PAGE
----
Designing trustworthy and ethical AI products
Within digital product development, user experience holds a pivotal role. It significantly influences user satisfaction, engagement and retention, while also bearing responsibility for user safety and well-being. As designers, our duty is dual in nature: we have to create user-friendly and intuitive interfaces while mitigating potential drawbacks.
Especially in the age of widespread AI integration, we have to navigate the ethical considerations associated with creating responsible and user-centric digital products.
The risks of AI adoption
Today we are facing a rapid adoption of emerging technologies into our daily lives and with implementation of AI, certain ethical questions arise.
Cases of AI algorithms that are biased against certain groups of people have already been reported and concerns about how much power we should give to AI about important, irreversible and potentially life threatening decisions are rising.
Handing over control
Imagine the following scenario: the owner of a self-driving car relies on the system to avoid dangerous road situations and puts his trust in the car’s abilities. When the car is incapable of recognising an unknown situation, it will unexpectedly hand over control back to the driver and will thus be creating a dangerous, potentially fatal scenario.
This raises the question whether we want AI to be in control of high stake, irreversible or potentially fatal decisions, like deleting all our files, unintentionally transferring our money or losing control in a road situation. How do we prevent a human from getting into a dangerous situation because they put their complete trust in AI?
Another scenario to be aware of is that AI learns from our historical data. A system will reinforce existing bias that exists in data it learned from. And because data has been created by humans, bias is inherent. If racism, sexism or other discrimination is present in historical data, it will be amplified it and applied to everyone by AI, which is a worse outcome than 1 biased individual.
For example: throughout history mortgage was provided to people form a certain background less often. AI will learn from this data and as a result never give mortgage to anyone from this background, whereas a non-biased bank employee will give the mortgage to this individual.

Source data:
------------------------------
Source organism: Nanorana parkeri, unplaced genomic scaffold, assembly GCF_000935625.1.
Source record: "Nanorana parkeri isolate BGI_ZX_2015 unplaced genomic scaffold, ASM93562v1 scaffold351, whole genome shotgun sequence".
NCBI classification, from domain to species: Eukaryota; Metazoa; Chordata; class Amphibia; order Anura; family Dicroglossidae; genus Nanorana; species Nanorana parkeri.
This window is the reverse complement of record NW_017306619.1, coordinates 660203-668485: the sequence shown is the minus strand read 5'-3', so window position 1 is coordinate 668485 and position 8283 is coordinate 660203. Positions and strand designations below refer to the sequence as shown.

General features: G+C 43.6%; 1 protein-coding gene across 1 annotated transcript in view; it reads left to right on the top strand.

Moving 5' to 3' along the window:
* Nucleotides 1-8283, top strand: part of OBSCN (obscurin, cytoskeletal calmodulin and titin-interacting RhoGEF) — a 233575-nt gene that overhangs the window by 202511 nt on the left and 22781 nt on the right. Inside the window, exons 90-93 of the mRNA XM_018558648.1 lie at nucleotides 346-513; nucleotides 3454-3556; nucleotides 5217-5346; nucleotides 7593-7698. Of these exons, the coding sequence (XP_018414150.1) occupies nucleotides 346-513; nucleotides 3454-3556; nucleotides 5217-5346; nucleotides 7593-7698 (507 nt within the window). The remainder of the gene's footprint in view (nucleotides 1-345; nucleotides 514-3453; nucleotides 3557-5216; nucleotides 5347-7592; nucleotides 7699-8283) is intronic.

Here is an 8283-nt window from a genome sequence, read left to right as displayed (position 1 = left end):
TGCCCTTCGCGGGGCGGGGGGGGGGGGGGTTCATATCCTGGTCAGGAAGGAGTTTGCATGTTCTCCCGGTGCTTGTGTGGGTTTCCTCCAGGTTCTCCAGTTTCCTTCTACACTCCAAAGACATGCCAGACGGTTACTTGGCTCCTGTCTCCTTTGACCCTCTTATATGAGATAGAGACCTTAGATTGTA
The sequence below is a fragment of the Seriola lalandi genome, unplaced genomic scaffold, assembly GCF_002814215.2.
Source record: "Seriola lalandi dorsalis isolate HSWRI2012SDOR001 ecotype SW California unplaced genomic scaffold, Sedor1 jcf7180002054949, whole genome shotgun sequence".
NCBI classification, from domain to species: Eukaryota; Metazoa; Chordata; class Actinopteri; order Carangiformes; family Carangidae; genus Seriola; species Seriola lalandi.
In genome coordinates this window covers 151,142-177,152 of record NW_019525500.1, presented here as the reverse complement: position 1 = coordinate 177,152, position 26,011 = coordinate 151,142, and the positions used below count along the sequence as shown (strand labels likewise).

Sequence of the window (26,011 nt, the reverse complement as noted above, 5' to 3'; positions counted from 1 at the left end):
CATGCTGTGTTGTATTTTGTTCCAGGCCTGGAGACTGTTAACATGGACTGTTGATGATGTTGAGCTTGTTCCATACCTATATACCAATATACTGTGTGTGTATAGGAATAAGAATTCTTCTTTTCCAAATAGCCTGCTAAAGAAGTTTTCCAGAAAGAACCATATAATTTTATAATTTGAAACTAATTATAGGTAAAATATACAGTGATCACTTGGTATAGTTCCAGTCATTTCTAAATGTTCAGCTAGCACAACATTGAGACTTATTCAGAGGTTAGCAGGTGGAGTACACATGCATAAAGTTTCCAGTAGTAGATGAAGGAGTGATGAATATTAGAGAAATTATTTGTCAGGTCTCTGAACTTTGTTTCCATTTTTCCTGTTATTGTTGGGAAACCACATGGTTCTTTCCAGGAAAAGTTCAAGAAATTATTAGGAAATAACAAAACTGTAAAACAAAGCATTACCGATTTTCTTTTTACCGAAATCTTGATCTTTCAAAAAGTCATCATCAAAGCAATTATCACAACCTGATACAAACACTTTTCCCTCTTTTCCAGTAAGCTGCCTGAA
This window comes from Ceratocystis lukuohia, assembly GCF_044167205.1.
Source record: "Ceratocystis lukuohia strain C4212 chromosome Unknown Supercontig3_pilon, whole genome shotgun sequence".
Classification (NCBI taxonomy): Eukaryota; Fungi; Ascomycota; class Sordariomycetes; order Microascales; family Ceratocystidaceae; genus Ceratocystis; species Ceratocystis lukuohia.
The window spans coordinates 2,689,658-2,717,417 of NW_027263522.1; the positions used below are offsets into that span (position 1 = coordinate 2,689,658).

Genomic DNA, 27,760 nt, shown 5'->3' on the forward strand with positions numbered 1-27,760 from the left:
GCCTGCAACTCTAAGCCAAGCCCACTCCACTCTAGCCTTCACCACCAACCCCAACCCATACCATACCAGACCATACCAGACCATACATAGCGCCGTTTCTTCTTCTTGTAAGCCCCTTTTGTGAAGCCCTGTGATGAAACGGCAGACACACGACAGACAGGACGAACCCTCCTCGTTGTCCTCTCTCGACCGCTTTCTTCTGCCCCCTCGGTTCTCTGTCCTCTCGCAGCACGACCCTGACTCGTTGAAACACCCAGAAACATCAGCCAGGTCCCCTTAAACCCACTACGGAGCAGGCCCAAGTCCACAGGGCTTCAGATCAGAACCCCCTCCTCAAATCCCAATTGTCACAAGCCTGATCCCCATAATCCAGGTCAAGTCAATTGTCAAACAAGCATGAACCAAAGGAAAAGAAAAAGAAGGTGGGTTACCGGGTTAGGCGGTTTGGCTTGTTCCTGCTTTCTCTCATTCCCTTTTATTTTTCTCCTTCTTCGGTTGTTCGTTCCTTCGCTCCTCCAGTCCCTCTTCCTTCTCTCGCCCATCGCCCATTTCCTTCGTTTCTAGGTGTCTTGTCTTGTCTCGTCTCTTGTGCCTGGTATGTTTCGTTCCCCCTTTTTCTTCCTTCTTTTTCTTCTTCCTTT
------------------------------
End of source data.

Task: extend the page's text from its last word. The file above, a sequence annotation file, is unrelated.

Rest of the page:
A framework to prevent negative AI impact on humans
At this year’s UXLX conference in Lisbon, Carol J. Smith, a senior research scientist in human-machine interaction, provided us with valuable tools to create ethical, trustworthy AI.
By following a design framework, we can reduce risks of AI on human wellbeing and help mitigation planning.
The main aspects of this framework are:
Accountability to humans
When designing for AI experiences, we first of all want to discriminate between low stake and high stake decisions. We can hand the last word about our ideal outfit for a night out to AI, but humans should not overtrust a system with important tasks or decisions. Humans must be accountable and have the ultimate control about decisions regarding life, life quality, health and reputation of users. These decisions, if made by AI, should be explained in plain language and be able to be overridden or reversed by humans. At last the user should always be able to unplug the machine.
Analysis of speculative risks and benefits
Thinking about blind spots and unintended consequences of the system is crucial to create ethical AI. By conducting abusability testing and brainstorming with the team about abuse and misuse scenarios, we can eliminate ethical issues before they have the chance to impact a user.
Respectful and secure experience
An ethical system must be inclusive and value equity, humanity and accessibility as well as respect privacy and data rights. The system must be transparent about it’s decisions and harmful bias should be avoided.
To create an unbiased experience, we have to be selective with data we provide to AI, do our best to remove biased data from the system, make it easy to report any bias and reward the team for finding ethical bugs.
Honesty and usability
When designing for AI, it is important to value transparency with the goal of engendering trust. We need to explicitly state identity as an AI system and regularly remind the user that they are interacting with AI. This is necessary to prevent any confusion about whether the user is interacting with a machine or a human.
People who create AI may not represent the end user or be biased themselves. One individual may not consider nuances that result from different social statuses, genders or pay gaps. Diverse teams are more innovative and help us become aware of our potential bias. Therefore it is good to have a team with individuals from different backgrounds and with different thinking process. In this way the team will represent bigger groups of users and will create more inclusive products.
By adopting the above technology ethics, we ask ourselves questions like “What do we value?”, “Who could be hurt?”, “What lines won’t AI cross?” and “How are we shifting power?”.
Application of ethical thinking to the practical concerns of technology helps us to embrace the power of AI responsibly and build products that are trustworthy, therefore ensuring a human-centered future with AI.
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